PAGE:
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A selection of teaware for fans of pottery

Pick beautiful earthy mugs and pots from homegrown brands who work with clay 

Made by hand with clay, every piece carries its own thumbprint. (IStockPhoto)
Made by hand with clay, every piece carries its own thumbprint. (IStockPhoto)

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When I was newly married, and making my acquaintance with my husband’s kitchen, I came across a set of glazed stoneware mugs. Neither too large nor too little, they soon became my preferred tea mug. What I remember about them was that they were marvellously earthy and yet contemporary. What I loved about them was a little thumb rest in the handle. It seemed like such a simple yet thoughtful addition. The mugs had been brought from Kodaikanal, where a small rural enterprise called The Potter’s Shed had been started. Over the years, The Potter’s Shed has grown to become a sort of Kodai institution. We stopped by on our visit last year, and I am happy to report they still make mugs with thumb rests.

I remembered the mugs this week since I have been thinking about adding some tea ware. Pottery seemed to come calling, perhaps as a response to my need to connect with earth once again. And happily enough, there is such beautiful tea ware to choose from. Made by hand, made with clay, glazed so that every piece carries its own thumbprint.

Here’s a few I have landed on, that I thought I would share.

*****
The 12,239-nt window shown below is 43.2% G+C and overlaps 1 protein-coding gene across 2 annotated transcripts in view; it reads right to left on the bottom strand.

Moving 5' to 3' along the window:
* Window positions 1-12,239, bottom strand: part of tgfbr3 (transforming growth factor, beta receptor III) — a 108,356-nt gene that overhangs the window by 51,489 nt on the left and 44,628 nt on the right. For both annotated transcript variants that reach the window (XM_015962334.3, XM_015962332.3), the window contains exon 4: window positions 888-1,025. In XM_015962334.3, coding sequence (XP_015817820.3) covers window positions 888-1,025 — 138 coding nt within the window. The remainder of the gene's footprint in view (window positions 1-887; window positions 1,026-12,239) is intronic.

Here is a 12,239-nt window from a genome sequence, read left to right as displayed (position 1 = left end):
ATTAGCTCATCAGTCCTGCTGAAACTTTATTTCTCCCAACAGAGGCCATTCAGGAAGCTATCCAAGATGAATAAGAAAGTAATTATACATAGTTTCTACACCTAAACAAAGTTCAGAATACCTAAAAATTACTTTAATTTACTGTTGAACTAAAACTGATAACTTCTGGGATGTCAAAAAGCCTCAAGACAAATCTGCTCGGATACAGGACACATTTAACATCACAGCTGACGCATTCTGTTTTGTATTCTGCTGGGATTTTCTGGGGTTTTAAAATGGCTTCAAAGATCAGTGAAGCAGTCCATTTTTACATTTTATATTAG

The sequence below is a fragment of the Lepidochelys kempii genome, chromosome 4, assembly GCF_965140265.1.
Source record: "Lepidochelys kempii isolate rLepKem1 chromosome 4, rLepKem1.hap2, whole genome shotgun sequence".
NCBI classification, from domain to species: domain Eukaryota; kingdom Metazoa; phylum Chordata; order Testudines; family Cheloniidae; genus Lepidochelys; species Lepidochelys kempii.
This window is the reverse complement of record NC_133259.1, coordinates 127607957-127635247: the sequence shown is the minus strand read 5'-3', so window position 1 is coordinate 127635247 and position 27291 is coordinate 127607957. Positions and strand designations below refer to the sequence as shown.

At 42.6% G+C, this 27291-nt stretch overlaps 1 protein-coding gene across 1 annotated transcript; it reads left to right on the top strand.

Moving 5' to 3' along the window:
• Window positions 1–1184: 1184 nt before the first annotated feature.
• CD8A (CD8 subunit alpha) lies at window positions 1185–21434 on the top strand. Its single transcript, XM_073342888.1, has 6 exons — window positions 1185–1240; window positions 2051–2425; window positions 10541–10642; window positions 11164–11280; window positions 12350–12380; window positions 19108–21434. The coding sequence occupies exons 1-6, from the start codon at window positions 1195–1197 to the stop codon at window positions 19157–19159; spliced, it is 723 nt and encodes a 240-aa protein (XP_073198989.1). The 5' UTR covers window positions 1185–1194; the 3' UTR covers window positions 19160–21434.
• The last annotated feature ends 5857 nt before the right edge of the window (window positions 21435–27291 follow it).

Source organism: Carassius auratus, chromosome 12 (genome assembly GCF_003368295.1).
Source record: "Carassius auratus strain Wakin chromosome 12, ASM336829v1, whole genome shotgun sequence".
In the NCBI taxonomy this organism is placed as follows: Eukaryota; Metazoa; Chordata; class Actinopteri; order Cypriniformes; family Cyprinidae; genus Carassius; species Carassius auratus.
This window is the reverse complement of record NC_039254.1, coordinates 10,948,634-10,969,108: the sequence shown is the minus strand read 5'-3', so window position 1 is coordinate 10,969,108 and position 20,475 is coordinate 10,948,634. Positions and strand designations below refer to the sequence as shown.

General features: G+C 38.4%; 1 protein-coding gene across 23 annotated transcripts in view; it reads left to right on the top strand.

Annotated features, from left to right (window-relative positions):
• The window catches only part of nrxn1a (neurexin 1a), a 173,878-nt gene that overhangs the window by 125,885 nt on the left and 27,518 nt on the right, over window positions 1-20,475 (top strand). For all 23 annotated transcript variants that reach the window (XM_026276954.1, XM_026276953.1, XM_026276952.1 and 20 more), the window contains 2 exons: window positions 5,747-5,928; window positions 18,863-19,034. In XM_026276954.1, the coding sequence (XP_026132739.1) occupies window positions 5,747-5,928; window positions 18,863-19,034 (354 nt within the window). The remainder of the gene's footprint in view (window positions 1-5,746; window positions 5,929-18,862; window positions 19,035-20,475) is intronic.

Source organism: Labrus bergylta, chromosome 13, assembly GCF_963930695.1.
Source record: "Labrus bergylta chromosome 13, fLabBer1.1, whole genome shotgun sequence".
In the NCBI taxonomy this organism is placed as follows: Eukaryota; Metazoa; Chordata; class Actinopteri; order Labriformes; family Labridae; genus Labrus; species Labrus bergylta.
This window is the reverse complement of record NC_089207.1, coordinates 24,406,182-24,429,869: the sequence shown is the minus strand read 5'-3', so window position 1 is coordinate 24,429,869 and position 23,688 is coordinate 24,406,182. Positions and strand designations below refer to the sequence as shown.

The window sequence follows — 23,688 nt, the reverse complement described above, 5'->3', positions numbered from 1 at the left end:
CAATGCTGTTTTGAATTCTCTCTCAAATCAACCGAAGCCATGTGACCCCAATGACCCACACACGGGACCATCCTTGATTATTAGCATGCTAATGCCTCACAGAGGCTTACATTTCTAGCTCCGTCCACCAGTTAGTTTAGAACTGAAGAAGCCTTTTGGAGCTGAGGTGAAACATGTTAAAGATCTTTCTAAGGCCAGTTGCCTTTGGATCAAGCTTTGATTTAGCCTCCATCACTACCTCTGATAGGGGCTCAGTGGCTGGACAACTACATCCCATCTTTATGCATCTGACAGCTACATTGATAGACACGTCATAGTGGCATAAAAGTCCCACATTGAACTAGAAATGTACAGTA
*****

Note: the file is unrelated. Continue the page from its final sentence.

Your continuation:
When it comes to pottery, how can one not think of Andretta Pottery, located in Kangra, Himachali tea country? In one of their recent Instagram posts, they write, “People who know how teapots are made will tell you that making a teapot is one of the hardest things in pottery, hence it takes days of work to make a functional teapot.” Their Instagram feed (@andretta.pottery) shows a beautiful teapot with a clay (not steel) infuser but their catalogue currently features a striking tall Roman-style teapot. 

As I spend long minutes browsing on Instagram, I come to the conclusion that there are many great tea lovers among potters, like Curators of Clay (@curatorsofclay), who showcase even a Japanese kyusu teapot. I will be keeping an eye out for a side-hand kyusu I especially like. But do follow them to see what’s available and DM for prices and shipping, because they are made in small batches and you may have to wait before the one you fell in love with makes a reappearance.

Cookbook author Archana Pidathala introduced me to Swaa Clay Studio ( in Bengaluru and their glazed tea infuser mugs. What I liked was that the infuser too is clay (not steel), and, somehow, that looks and feels different.

Also in Bengaluru, Susmit Pratik, who runs Ketlee (, has spent a lot of time working with artisans to create his beautiful gaiwan range. He’s a huge proponent of the gongfu style of brewing tea (which is different from the “English style” in that it calls for short but multiple steeps; the gongfu style is well suited for green or white teas) and it’s no surprise that his passion extends to creating tea ware suitable for it. They are made in small numbers and are therefore a tad expensive. But the attention to detail in making the tea ware makes it worth it.

And in Nicobar (, I found a set of contemporary stoneware kulhars that reminded me once again that Eastern cultures have never bothered about adding a handle to our cups. Instead, they invite you to unfurl those fingers and feel the warmth of the cup, of the tea, in its entirety. And doing that, I must say, has been a great grounding experience.

Aravinda Anantharaman is a Bengaluru-based tea blogger and writer who reports on the tea industry. @AravindaAnanth1

Also read | Tracing the history of teaspoons 

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